International Journal of Law and Society

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Addressing the Legacy of Colonization in the Aftermath of the Armed Conflict: What Role for Transitional Justice

Received: 10 November 2023    Accepted: 23 December 2023    Published: 11 January 2024
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Abstract

In the aftermath of armed conflicts, international law seeks to bring the child recruiters to justice. It pays no attention to the issues of colonialism at the root of child soldiering. We know today from political science research that the phenomenon of child soldiers is largely a legacy of colonization in many countries, such as the DRC. Indeed, the silence of the institutions with regard to the injustices suffered by populations during the colonial period is a major factor in the growth and persistence of this phenomenon in this country. However, this evidence is still ignored by international law when it comes to this issue. By ignoring this evidence, international law perpetuates the injustices of the colonial era. Furthermore, it fails to address the phenomenon and, as a result, children continue to join armed groups voluntarily. The objective of this research is to take a step forward by examining how international law can be redesigned to effectively achieve its purpose: to help countries build a new society after the end of a war. It does so by exploring the potential of transitional justice mechanisms to address these related issues and beyond, including the acknowledgement of the victims of child soldiers. For this research, as long as International Law and policy will keep ignoring the contexts and realities in which children come to fight, their responses in countries like the DRC will remain meaningless and ineffective. This research concludes that the extension of TJ mechanisms to injustices recorded during the colonial period could be an opportunity to access local truth to build genuine policies on child soldiering that would help restore broken societies.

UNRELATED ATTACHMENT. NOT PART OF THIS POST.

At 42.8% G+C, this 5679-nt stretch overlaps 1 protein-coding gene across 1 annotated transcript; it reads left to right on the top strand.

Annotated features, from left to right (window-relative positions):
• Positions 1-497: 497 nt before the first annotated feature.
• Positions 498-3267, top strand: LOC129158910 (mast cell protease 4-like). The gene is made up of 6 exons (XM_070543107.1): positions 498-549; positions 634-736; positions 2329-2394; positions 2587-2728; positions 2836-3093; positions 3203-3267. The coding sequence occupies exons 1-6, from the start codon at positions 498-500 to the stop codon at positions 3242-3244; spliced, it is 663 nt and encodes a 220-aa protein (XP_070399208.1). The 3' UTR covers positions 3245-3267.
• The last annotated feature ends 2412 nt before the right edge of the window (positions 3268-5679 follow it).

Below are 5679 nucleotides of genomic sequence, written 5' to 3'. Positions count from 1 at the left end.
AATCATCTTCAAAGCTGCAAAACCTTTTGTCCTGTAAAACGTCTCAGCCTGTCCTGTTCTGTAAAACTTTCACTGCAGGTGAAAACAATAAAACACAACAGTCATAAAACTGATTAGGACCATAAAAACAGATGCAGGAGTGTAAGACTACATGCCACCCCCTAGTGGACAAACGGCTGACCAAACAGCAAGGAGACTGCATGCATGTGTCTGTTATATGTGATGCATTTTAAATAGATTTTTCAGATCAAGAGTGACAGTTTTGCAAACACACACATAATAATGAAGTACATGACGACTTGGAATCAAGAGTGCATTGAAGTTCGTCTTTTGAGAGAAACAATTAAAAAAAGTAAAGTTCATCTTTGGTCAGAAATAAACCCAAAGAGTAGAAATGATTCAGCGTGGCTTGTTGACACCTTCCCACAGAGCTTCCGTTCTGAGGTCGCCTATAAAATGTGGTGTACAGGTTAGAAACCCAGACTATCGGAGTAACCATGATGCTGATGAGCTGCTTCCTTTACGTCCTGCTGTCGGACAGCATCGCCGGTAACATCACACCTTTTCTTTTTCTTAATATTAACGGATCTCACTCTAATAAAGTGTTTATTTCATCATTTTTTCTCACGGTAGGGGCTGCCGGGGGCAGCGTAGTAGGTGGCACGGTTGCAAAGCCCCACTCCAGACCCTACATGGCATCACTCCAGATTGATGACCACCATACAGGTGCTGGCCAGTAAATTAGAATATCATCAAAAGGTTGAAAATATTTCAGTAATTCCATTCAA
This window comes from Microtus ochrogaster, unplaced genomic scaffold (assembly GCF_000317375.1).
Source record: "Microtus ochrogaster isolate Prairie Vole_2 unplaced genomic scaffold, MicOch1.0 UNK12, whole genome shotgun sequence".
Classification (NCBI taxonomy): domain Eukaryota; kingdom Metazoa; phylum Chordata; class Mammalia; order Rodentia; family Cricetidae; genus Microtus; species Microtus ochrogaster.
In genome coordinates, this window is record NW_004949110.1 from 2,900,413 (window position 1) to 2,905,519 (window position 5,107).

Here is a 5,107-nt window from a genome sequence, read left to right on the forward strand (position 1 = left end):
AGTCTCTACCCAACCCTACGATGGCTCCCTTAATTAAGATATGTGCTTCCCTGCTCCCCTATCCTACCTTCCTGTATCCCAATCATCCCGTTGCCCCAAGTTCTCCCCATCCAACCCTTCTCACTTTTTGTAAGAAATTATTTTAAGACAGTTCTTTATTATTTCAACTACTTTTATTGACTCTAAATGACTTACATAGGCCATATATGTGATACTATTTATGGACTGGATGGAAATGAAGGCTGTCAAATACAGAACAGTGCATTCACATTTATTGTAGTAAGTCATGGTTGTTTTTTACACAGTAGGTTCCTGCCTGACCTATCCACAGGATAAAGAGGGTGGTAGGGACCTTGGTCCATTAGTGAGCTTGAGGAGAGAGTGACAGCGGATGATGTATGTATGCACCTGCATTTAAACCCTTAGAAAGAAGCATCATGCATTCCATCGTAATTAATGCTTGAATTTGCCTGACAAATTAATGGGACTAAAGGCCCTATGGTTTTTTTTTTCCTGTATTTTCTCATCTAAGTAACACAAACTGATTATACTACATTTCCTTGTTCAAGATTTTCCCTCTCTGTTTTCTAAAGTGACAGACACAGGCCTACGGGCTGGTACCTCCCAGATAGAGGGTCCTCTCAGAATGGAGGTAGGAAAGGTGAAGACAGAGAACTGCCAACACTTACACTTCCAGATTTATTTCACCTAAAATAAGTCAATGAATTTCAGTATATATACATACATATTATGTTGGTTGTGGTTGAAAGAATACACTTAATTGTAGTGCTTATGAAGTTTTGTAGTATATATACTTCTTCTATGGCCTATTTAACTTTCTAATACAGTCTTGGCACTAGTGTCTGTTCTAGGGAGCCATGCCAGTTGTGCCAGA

DOI 10.11648/j.ijls.20240701.11
Published in International Journal of Law and Society (Volume 7, Issue 1, April 2024)
Page(s) 1-6
Creative Commons

This is an Open Access article, distributed under the terms of the Creative Commons Attribution 4.0 International License (http://creativecommons.org/licenses/by/4.0/), which permits unrestricted use, distribution and reproduction in any medium or format, provided the original work is properly cited.

Copyright

Copyright © The Author(s), 2024. Published by Science Publishing Group

Keywords

Child Soldiers, Reparative Justice, Multi Victimization, Accountability, Victims

References
[1] See «Les organisations de défense des droits humains de la RDC soutiennent l’effort de l’ONU de réhabiliter la mémoire collective congolaise et invitent le gouvernement à saisir l’occasion pour une réconciliation sincère», 2010.
[2] See UNSC Resolutions 1261 (1999), 1314 (2000), 1379 (2001), 1460 (2003), 1539 (2004), 1612 (2005).
[3] De Berry, Jo. Child Soldiers and the Convention on the Rights of the Child. The ANNALS of the American Academy of Political and Social Science. 2001, 575(1), 92-105. doi.org/10.1177/000271620157500106.
[4] See Reynolds, Pamela. Children of tribulation: the need to heal and the means to heal war trauma. Africa. 1990, 60(1), 1-38. doi.org/10.2307/1160425.